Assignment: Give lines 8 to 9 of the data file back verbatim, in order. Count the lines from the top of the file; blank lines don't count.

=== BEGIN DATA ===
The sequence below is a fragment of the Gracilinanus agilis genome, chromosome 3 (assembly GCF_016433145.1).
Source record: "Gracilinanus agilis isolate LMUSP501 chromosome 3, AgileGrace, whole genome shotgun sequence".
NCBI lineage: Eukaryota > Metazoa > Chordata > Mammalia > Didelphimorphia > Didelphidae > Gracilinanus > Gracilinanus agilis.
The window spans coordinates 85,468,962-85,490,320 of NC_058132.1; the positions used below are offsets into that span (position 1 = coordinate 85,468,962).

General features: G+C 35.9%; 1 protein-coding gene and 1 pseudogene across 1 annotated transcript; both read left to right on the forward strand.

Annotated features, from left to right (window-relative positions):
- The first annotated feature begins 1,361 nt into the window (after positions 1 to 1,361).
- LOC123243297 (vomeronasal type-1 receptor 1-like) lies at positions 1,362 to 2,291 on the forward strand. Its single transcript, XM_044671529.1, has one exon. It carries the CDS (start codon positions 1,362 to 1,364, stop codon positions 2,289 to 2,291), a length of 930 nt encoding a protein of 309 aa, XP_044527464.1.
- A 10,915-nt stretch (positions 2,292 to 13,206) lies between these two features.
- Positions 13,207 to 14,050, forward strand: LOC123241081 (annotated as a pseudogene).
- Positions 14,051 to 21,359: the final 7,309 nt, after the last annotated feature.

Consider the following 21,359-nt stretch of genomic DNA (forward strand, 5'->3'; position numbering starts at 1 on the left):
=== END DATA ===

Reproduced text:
- LOC123243297 (vomeronasal type-1 receptor 1-like) lies at positions 1,362 to 2,291 on the forward strand. Its single transcript, XM_044671529.1, has one exon. It carries the CDS (start codon positions 1,362 to 1,364, stop codon positions 2,289 to 2,291), a length of 930 nt encoding a protein of 309 aa, XP_044527464.1.
- A 10,915-nt stretch (positions 2,292 to 13,206) lies between these two features.